Allergy Research Program
The Division of Allergy and Immunology conducts research into asthma, food allergies (such as peanut or milk allergies), atopic dermatitis, and immune deficiencies to improve treatment options for children with these conditions.
One way to understand how to treat severe asthma is through precision medicine, an approach that targets treatments to subgroups of patients who share similar characteristics and that is used in the clinical study Precision Interventions for Severe and/or Exacerbation-Prone Asthma Network (PrecISE). The division is also one of seven centers in the newly formed CAUSE network, which will conduct observational studies and clinical trials to improve understanding of asthma and develop treatment and prevention approaches tailored to children of low-income families living in urban communities. As part of this network, Ann & Robert H. Lurie Children’s Hospital of Chicago will be spearheading an effort to evaluate whether a precision medicine approach can decrease wheezing in infancy, and decrease the development of asthmatic inflammation in the first year of life.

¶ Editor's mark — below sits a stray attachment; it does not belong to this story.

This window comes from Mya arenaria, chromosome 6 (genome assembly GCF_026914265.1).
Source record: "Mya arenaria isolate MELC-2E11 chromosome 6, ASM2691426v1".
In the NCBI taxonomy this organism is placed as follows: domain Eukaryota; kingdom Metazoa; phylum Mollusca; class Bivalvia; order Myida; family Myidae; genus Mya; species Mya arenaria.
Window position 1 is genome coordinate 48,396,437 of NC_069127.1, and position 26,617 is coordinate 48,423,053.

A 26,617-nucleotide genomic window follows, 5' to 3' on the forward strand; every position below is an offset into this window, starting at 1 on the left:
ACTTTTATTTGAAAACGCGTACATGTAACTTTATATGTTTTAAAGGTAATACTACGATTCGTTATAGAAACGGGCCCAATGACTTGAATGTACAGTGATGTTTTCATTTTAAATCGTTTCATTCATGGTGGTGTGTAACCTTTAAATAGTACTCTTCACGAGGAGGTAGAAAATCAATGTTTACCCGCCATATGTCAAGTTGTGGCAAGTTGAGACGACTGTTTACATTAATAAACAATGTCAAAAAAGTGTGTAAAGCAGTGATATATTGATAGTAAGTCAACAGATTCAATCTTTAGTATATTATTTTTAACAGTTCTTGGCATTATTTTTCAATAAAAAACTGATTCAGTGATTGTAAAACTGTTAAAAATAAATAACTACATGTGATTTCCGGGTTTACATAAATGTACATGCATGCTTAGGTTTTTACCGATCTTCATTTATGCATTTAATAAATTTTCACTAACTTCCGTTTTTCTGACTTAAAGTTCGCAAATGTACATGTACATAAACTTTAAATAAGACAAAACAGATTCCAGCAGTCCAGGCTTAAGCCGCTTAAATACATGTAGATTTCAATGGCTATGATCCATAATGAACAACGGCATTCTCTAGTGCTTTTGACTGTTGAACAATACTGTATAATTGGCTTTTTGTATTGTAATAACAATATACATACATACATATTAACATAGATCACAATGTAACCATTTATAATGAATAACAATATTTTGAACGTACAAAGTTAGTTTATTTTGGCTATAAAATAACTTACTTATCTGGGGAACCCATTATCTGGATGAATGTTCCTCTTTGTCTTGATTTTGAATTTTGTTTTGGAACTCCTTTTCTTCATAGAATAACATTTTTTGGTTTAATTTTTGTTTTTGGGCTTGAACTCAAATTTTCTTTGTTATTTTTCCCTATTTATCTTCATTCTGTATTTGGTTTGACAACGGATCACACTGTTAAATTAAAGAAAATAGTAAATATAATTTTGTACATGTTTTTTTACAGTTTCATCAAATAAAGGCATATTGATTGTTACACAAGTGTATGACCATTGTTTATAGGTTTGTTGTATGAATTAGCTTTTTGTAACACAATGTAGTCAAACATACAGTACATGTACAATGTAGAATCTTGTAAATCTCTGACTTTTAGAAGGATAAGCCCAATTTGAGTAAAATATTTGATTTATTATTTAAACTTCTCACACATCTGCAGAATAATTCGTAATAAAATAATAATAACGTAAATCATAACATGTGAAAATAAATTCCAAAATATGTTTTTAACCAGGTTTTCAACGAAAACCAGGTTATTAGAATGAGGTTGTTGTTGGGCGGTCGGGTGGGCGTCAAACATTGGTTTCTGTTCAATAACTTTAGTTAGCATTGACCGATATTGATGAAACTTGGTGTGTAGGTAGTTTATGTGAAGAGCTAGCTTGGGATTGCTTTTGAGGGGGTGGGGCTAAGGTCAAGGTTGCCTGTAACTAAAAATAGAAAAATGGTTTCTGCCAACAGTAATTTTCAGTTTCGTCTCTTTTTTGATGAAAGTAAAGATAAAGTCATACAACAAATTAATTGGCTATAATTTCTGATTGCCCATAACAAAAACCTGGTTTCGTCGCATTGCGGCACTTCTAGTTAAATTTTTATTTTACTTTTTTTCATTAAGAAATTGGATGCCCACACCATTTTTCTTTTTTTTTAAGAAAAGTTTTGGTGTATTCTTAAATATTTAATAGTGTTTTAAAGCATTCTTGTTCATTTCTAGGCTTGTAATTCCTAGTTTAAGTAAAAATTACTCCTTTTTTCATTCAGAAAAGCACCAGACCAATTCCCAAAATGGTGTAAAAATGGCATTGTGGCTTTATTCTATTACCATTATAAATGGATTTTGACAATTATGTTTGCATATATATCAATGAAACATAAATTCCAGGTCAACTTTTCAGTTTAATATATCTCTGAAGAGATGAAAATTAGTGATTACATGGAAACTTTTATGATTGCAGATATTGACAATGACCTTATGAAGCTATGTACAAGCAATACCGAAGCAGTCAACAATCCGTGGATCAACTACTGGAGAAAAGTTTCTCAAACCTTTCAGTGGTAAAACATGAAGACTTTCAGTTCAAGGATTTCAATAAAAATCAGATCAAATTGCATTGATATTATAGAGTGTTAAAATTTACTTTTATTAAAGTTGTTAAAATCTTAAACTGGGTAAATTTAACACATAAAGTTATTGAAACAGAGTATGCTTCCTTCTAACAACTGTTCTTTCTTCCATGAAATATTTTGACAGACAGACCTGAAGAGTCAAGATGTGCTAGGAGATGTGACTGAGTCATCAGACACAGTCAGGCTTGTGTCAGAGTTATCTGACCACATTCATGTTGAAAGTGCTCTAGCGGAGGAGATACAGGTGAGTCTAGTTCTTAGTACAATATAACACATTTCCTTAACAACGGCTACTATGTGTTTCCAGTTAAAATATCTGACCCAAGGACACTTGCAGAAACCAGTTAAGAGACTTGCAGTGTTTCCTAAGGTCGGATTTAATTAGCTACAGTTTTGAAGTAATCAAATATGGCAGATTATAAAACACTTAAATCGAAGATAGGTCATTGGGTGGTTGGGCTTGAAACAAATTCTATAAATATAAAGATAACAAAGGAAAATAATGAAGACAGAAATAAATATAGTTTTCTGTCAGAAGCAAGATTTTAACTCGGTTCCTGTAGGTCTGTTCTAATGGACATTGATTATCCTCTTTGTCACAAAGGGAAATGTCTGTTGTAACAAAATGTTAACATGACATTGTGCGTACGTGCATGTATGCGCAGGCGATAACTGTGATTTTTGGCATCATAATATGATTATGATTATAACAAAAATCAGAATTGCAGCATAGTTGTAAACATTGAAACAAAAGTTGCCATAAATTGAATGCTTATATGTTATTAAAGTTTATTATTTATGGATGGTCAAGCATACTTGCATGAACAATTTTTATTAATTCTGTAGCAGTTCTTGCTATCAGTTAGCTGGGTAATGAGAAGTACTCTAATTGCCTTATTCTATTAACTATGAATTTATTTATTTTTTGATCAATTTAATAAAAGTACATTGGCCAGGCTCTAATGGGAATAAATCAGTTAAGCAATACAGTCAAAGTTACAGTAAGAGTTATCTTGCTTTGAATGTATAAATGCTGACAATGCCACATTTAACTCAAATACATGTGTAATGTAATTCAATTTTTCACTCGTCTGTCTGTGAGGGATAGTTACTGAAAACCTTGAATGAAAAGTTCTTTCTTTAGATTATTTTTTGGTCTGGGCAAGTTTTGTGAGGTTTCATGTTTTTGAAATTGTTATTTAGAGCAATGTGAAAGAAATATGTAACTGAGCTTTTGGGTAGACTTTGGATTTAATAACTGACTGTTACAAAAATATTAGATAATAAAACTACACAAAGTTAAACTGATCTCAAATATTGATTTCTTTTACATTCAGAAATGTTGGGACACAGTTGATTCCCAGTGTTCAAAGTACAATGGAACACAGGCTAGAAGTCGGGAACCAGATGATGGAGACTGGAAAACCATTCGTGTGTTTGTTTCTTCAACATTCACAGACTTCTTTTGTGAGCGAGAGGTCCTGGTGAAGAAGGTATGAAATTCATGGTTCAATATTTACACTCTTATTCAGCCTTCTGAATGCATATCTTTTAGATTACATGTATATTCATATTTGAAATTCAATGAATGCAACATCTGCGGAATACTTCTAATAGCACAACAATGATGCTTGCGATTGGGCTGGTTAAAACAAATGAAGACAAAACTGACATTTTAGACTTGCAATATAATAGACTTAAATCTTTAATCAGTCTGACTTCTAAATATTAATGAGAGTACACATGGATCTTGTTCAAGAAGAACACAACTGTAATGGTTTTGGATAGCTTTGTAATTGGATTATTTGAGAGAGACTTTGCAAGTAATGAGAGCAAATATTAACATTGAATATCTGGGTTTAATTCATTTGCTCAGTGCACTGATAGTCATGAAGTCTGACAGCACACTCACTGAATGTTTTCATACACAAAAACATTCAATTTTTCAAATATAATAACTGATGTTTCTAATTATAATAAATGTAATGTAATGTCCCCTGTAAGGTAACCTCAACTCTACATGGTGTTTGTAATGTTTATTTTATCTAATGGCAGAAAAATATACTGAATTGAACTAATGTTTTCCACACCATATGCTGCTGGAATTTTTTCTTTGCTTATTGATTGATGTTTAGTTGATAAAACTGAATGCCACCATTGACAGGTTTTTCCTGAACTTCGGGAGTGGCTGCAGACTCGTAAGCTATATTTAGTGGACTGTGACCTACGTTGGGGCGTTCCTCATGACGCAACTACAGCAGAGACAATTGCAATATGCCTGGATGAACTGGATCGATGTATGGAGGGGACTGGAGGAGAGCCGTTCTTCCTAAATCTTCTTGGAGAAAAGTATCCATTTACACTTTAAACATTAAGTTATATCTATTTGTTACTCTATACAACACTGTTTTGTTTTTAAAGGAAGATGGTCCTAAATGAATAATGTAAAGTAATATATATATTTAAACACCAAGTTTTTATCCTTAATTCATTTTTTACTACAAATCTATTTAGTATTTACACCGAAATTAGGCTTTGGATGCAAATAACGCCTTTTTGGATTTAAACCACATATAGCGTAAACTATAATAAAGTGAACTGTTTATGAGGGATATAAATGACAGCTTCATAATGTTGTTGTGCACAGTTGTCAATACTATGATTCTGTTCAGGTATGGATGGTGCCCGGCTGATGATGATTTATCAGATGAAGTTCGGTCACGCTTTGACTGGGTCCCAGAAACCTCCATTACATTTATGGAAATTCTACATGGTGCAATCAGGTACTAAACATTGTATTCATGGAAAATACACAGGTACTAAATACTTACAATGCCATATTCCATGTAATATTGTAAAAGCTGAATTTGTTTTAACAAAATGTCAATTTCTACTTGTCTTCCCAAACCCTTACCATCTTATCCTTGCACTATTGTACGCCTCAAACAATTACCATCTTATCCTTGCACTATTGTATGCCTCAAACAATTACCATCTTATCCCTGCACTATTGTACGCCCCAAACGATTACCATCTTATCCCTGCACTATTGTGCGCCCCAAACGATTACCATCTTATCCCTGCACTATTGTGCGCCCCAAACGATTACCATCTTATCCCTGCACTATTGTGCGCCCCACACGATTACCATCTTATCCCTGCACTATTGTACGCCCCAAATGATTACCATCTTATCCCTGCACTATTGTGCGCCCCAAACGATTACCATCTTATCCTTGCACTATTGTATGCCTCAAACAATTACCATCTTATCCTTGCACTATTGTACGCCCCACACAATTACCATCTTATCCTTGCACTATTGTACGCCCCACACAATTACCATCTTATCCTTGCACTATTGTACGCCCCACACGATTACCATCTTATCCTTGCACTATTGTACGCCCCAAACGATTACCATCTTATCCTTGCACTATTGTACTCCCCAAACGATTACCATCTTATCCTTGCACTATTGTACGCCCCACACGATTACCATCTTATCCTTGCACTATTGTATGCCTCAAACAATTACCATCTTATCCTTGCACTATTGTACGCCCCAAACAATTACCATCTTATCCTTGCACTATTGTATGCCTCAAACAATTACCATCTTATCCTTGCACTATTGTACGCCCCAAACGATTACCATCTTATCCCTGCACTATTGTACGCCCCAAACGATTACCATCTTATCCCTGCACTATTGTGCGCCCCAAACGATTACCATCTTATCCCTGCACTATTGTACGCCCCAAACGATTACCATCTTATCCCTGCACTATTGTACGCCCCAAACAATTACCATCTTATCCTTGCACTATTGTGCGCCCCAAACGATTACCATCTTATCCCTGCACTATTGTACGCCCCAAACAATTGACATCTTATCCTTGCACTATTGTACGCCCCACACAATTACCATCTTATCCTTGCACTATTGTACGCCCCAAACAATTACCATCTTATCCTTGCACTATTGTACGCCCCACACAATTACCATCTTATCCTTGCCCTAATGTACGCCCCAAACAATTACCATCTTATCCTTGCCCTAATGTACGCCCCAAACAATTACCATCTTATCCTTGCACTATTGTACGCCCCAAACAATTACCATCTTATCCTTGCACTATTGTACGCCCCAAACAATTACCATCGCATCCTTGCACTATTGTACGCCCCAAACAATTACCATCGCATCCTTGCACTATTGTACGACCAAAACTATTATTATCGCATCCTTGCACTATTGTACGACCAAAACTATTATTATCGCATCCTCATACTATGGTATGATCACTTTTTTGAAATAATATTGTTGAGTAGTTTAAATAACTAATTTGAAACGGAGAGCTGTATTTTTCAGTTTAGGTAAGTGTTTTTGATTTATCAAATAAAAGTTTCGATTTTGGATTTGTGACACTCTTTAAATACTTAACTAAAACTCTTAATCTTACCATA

Food allergy research investigates how food allergies and tolerances to food allergies develop. The division has an active clinical trials program in food allergies, was a participant in studies leading to oral immunotherapy, and continues to be involved in cutting-edge food allergy clinical trials. Learn more about the Allergy Research Program.